At the morning sacrifice on the seventh day, water from the pool of Siloam was carried round the altar seven times, and poured out upon the altar. It was a commemoration of the water from the rock in the wilderness; it was also a petition for the Lord to send rain on Palestine (the rainy season began soon after this feast). Our Lord uses this ceremony to illustrate the streams of divine grace that will flow into His church, once the Holy Spirit comes at the following Pentecost. He used the image of water before, when He spoke to the Samaritan woman at Jacob’s Well. There He Himself was the source of the living water; here He goes a step further and explains that anyone who believes in Him will in their turn become a source of life to others. Christians are not only united to Christ; grace flows through them to make other Christians; they become an instrument of divine grace. (Ronald Cox, C.M.)
What a magnificent description of the gift of the Holy Spirit to the Church at Pentecost.
Some may wonder how true it is that Living Water, the gift of Jesus Christ, will flow from the disciples of Christ. Why not direct from the Lord himself? Why via others? This is the mystery of the Church, Christ’s body, of which he is the Head. As He himself was to teach, “I am the vine, you are the branches. Whoever remains in me and I in him will bear much fruit, because without me you can do nothing.” (John 15: 5). It is God’s way that we will be the living network by which God will bring others into contact with Him, and provide the spiritual nourishment of which we all very much in need. Amen.
Let us bless God
• Blessed are you, O Lord our God, King of the universe, who has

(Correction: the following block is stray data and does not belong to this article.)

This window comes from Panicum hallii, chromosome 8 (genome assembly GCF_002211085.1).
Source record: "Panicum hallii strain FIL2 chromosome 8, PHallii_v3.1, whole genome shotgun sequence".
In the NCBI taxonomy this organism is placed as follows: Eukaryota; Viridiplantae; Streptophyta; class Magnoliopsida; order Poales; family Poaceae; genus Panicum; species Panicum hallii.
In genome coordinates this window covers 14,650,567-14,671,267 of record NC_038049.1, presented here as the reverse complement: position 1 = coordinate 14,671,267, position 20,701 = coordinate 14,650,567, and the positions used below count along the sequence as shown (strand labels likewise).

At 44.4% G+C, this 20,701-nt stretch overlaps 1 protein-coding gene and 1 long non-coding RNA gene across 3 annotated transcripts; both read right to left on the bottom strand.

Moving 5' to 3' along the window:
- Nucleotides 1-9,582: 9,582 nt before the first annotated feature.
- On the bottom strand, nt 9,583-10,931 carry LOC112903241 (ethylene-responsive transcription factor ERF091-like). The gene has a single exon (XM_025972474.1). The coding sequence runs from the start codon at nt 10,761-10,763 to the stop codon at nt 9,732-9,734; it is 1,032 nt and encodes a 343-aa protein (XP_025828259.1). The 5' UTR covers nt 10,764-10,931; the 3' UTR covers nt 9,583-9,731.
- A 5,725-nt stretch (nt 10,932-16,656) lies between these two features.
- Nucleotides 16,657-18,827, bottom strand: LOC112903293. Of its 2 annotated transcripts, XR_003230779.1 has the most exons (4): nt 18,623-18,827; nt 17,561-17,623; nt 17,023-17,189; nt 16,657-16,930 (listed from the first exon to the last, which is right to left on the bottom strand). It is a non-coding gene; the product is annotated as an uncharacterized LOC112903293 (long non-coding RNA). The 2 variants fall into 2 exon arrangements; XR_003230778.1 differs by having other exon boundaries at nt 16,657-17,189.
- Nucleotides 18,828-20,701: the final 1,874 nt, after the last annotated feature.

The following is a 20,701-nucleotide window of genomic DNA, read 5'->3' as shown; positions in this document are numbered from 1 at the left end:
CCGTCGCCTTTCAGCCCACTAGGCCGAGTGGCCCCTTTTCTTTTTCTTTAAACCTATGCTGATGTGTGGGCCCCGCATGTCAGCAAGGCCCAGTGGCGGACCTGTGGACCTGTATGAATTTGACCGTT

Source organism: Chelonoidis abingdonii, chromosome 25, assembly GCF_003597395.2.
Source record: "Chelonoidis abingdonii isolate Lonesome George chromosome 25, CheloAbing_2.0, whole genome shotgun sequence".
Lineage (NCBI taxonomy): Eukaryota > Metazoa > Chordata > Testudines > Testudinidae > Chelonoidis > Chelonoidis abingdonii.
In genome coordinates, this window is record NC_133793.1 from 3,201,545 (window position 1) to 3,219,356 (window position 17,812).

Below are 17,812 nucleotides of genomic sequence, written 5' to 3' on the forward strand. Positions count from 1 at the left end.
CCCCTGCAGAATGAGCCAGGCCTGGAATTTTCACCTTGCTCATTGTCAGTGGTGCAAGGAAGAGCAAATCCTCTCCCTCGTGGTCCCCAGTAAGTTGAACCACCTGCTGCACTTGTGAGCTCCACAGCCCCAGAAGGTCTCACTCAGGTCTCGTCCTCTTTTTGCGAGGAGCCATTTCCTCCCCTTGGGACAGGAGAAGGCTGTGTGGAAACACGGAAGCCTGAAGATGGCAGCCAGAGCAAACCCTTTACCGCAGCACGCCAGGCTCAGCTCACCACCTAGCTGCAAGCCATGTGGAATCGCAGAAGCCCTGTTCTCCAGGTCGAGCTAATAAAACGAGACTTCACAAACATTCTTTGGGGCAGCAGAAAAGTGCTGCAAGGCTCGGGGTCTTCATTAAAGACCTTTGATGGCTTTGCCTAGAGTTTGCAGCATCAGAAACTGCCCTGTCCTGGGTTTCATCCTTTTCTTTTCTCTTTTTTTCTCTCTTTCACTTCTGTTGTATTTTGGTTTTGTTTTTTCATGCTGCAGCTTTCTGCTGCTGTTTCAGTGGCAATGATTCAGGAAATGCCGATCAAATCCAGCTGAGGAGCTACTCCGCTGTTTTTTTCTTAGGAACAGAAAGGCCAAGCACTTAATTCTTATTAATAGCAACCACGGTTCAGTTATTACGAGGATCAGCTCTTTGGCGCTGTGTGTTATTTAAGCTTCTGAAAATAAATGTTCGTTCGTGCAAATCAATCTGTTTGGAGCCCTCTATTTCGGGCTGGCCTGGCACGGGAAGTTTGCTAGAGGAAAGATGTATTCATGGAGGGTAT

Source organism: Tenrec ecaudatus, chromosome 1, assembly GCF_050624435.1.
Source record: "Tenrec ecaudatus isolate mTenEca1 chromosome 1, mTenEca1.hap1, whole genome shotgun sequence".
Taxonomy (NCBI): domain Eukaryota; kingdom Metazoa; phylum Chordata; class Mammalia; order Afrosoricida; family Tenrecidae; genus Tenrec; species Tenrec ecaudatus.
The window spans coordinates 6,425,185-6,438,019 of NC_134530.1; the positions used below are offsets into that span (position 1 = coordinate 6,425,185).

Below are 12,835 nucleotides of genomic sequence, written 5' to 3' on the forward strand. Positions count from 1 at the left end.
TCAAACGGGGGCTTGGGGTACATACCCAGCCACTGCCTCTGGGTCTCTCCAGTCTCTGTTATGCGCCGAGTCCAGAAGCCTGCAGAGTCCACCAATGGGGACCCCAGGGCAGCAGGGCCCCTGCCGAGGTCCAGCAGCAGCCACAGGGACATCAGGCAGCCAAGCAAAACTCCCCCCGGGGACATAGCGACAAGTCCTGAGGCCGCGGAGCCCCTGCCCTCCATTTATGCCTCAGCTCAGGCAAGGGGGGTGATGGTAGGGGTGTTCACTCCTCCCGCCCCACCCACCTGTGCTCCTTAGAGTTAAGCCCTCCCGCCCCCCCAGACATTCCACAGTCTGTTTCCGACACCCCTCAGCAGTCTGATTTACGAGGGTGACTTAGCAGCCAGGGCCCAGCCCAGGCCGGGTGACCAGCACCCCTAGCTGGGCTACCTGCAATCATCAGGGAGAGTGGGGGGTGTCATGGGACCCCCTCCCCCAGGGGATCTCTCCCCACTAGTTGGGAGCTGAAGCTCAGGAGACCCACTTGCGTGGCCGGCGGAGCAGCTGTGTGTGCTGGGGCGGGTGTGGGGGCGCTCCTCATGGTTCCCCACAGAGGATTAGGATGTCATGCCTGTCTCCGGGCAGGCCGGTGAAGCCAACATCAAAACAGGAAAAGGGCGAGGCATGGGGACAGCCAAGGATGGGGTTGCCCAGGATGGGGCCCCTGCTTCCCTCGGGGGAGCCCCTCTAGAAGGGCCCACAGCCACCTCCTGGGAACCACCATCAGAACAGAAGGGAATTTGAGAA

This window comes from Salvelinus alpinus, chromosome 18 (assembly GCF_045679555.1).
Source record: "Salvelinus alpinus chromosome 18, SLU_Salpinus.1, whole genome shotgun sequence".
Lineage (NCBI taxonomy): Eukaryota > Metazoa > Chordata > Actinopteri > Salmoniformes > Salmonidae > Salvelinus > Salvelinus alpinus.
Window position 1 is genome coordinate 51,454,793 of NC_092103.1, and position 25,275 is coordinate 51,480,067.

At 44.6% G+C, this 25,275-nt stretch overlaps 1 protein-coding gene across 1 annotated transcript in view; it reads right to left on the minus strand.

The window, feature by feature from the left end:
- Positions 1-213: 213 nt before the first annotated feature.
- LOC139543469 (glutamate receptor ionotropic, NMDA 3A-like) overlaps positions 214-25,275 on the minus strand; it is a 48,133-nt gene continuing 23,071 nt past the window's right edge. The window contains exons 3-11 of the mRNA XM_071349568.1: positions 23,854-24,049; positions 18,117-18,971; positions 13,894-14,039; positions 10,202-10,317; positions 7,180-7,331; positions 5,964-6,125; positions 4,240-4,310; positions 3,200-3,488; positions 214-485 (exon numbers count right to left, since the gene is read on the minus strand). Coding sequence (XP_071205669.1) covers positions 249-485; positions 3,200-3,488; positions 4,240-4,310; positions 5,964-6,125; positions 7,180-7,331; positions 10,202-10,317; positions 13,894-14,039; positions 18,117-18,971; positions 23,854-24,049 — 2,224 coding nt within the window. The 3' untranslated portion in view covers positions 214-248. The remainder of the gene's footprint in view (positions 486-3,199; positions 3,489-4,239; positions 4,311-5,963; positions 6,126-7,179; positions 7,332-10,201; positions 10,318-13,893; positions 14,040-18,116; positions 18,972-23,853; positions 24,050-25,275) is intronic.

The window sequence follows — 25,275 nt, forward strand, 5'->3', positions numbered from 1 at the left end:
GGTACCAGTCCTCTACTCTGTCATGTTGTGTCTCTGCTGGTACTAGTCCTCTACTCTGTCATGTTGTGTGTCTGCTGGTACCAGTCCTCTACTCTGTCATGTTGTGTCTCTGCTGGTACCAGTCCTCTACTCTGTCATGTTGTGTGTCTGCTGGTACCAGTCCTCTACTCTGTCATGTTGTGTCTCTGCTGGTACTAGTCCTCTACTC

sanctified us by His commandments, and instructed us concerning
the waving of the palm branch.
• Blessed are you, O Lord our God, King of the universe, for
keeping us in life, for sustaining us, and for helping us reach this day.
• Hosanna! Blessed is He who comes in the name of the Lord!
• Blessed is the Kingdom of our father David that is to come!
Hosanna in the highest!
(Hosanna means “Save now.” Mark 11: 10.)
Proclaim the Gospel to Every Creature
(Mark 16: 15)
The real Jesus, is the real answer to the real needs of the world!
Let us remember God’s teaching, contained in His Word and in doing
Rivers of Living Water
Pentecost Year A St. John 7: 37 — 39
This short reading records only two sentences from our Lord yet contains a
1. Jesus chose to invite “anyone who thirsts ” to come to Him drink and —
2. In the four different types of person represented by the four species of plant,
3. When we receive the Holy Spirit we share, speak, reflect on and
All who are members of His Body, the Church, share in this anointing through
Let us pray for one another that we will all radiate Christ wherever the Lord
Let us also pray the we will not be preoccupied with seeking to know the
John 7: 37 — 39
Pentecost Sunday Year A
37 (13) On the last and greatest day of the feast, Jesus stood up and
38 Whoever believes in me, as scripture says: ‘Rivers of living water (14)
39 He said this in reference to the Spirit that those who came to believe
(13) [37,39] Promise of living water through the Spirit.
(14)  Living water: not an exact quotation from any Old Testament passage; in the gospel context the gift of the Spirit is meant; cf ⇒ John 3:5. From within him: either Jesus or the believer; if Jesus, it continues the Jesus-Moses motif (water from the rock, ⇒ Exodus 17:6; ⇒ Numbers 20:11) as well as Jesus as the new temple (cf ⇒ Ezekiel 47:1). Grammatically, it goes better with the believer.
(15)  No Spirit yet: Codex Vaticanus and early Latin, Syriac, and Coptic versions add “given.” In this gospel, the sending of the Spirit cannot take place until Jesus’ glorification through his death, resurrection, and ascension; cf ⇒ John 20:22.
Scripture texts in this work are taken from the New American Bible, revised edition